For a greater global role, take SDGs seriously
On 19 July, India presented its first voluntary national report on the implementation of Sustainable Development Goals (SDGs) at the UN. Although India was just one of 43 countries to do so this year, it was, doubtless, the most anticipated report; there is broad consensus that the success or failure of the hard-negotiated 17 SDGs will largely depend on whether India is able to achieve them or not.
For instance, the target of Goal 1—to “End poverty in all its forms everywhere”—is unlikely to be achieved unless India attains it. According to one estimate, India alone is home to more than 30% of the global estimate of over one billion people who live in extreme poverty. According to another estimate, India has more poor than 26 of the poorest countries in Africa. In fact, according to World Bank president Jim Yong Kim, a single Indian state—Uttar Pradesh (UP)—accounts for 8% of the world’s population living in extreme poverty. Thus, if UP were to succeed, the world would be well on its way to achieving SDG Goal 1.
Clearly then, India’s voluntary reporting at the High Level Political Forum (HLPF) on sustainable development was the perfect opportunity to not only present India’s commendable achievements since the SDGs were adopted in 2015 but also enhance India’s global standing and leadership credentials at the UN. After all this was as much a political forum as it was a discussion on development. While India partly achieved the first objective of highlighting some of the progress it had made on select SDGs, it did not make as much of a convincing case of leading the world on SDGs.
Consider the following: while the Narendra Modi government asserts that its national development goals are “mirrored in the SDGs”, and that as many as 11 of the 17 SDGs—including “Goal 5: Achieve gender equality and empower women and girls” and “Goal 11: Make cities and human settlements inclusive, safe, resilient and sustainable”—are already being worked on, it chose to selectively report on just six goals (Goal 1—end poverty; Goal 2—end hunger; Goal 3—ensure healthy lives; Goal 5—achieve gender equality; Goal 9—build resilient infrastructure; Goal 14—conserve and sustainably use oceans; and Goal 17— revitalize the global partnership for sustainable development). India argued this year’s HLPF was focusing only on these six.
In contrast, an umbrella of Indian civil society organizations, including some representing marginalized and minority groups, led by the Wada Na Todo Abhiyan, highlighted several other crucial SDGs, notably Goal 16—promotion of peaceful and inclusive societies—in their shadow report. In doing so the Wada Na Todo Abhiyan revealed another unintended benefit of the SDGs—the creation of rights movements among Indians to achieve the goals. This aspect has been completely missed out in the official reporting, which still treats the achievement of the goals as optional rather than mandatory.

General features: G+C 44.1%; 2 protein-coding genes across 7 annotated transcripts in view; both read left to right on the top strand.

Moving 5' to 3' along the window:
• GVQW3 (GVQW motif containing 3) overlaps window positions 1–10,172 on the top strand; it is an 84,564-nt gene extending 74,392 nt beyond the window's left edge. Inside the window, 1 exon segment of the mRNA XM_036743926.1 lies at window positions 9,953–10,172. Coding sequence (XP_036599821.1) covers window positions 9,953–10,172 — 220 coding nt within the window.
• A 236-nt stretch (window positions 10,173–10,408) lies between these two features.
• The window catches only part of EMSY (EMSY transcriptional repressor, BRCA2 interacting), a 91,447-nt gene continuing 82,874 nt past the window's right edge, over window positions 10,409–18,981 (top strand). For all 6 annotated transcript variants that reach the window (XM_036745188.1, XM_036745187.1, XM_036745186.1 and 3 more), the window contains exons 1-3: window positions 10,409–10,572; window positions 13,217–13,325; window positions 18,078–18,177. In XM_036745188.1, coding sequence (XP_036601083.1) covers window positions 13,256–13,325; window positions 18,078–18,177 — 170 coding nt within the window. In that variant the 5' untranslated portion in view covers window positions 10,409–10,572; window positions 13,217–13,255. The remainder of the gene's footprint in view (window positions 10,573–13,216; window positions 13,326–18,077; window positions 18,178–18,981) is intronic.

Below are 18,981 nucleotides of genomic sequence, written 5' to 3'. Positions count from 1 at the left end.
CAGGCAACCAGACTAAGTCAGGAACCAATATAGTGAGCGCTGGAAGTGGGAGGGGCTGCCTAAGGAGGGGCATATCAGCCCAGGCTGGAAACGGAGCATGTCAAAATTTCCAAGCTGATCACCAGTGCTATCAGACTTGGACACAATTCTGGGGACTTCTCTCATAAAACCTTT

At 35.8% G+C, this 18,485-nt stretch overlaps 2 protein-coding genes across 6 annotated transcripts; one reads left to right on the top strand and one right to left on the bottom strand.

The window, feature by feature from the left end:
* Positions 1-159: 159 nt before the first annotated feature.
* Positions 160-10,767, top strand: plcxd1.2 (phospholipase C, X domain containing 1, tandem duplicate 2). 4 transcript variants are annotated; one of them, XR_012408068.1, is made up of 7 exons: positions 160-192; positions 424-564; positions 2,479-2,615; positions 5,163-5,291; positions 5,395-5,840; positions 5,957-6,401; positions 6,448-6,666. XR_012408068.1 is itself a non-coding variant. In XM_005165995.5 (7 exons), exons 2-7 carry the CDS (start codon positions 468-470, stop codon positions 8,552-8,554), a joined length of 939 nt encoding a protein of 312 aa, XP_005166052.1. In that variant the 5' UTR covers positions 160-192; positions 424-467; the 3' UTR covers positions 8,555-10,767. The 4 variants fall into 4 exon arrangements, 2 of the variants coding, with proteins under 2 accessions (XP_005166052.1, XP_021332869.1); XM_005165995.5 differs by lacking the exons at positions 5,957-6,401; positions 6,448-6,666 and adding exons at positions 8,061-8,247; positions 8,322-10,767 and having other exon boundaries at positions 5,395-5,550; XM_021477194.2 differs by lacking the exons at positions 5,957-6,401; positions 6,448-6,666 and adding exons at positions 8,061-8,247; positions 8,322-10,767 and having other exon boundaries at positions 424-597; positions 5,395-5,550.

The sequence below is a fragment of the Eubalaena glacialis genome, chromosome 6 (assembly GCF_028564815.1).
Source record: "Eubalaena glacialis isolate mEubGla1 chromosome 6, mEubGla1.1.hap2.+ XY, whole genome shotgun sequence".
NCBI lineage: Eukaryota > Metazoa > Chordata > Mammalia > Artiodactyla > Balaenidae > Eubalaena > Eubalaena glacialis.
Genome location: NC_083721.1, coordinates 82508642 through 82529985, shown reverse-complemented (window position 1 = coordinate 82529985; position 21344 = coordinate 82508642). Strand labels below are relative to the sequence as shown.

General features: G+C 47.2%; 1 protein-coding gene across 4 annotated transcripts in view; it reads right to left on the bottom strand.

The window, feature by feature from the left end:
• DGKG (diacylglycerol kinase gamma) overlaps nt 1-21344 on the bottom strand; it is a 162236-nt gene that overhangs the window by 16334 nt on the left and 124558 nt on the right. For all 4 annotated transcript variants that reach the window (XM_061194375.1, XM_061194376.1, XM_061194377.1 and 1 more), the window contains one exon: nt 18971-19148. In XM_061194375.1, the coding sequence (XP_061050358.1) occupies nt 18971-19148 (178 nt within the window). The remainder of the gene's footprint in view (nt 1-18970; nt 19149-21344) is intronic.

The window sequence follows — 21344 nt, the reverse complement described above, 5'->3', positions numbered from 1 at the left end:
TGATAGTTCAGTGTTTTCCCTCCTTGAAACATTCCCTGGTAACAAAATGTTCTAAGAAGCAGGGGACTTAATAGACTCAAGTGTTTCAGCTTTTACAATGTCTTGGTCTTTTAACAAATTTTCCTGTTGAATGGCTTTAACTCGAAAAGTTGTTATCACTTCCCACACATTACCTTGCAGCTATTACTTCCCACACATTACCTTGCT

Moreover, even on the six goals the official report is found wanting. For instance, while the report makes a strong connection between national economic growth (facilitated by foreign direct investment and the private sector) and achieving the SDGs, it pays only lip service to the role of the corporate world. Similarly, while the official presentation describes civil society organizations as “key stakeholders”, the report make a perfunctory one paragraph reference to them and their imprimatur on the report is impossible to discern.
In contrast, the role of state governments, many of whom have adopted the SDGs, partly to leverage greater largesse from the Central government, has been justifiably highlighted. The efforts of many of the states, including Bihar, have been stressed though UP is a crucial omission.
The report also does not present a unifying theme (apart from the unimaginative Vasudhaiva Kutumbakam). In fact, parts of the report do not add up to a neat summation. If the report—prepared by NITI Aayog—was part of an inter-agency process as might be expected, then the process needs to be revisited.
Apart from the missing grand strategy, the report also makes little effort to connect how India’s success in the SDGs would benefit not only India but also other developing countries. It also fails to make the case that India’s achievement of the SDGs will enable it take on more global governance responsibilities.
Instead, the report makes a cursory reference to “South-South” cooperation, fails to mention South-North-South triangular cooperation entirely, and yet pleads for more overseas development assistance from the leading Organisation for Economic Co-operation and Development (OECD) donors. In doing so, it dents India’s case for taking on more global responsibility and also its burgeoning role as a donor. According to one estimate, India now provides development assistance to the tune $4.5 billion per year, which could easily be reduced if the national development goals become a priority.
India’s inability to link its SDG efforts with its global ambitions is telling, especially when compared to China. Last year, while presenting its voluntary national report, China highlighted its presidency of the G20 as being key for supporting industrialization in Africa and also announced the setting up of the China-UN Peace and Development Fund to “finance projects concerning peace and development”.
While India might overcome the various challenges in implementing the SDGs, including developing reliable indicators to measure implementation, the efforts will have limited impact unless India also successfully leverages the SDGs to play a greater global role.
W.P.S. Sidhu is visiting professor at New York University’s Center for Global Affairs and associate fellow at the Geneva Centre for Security Policy.
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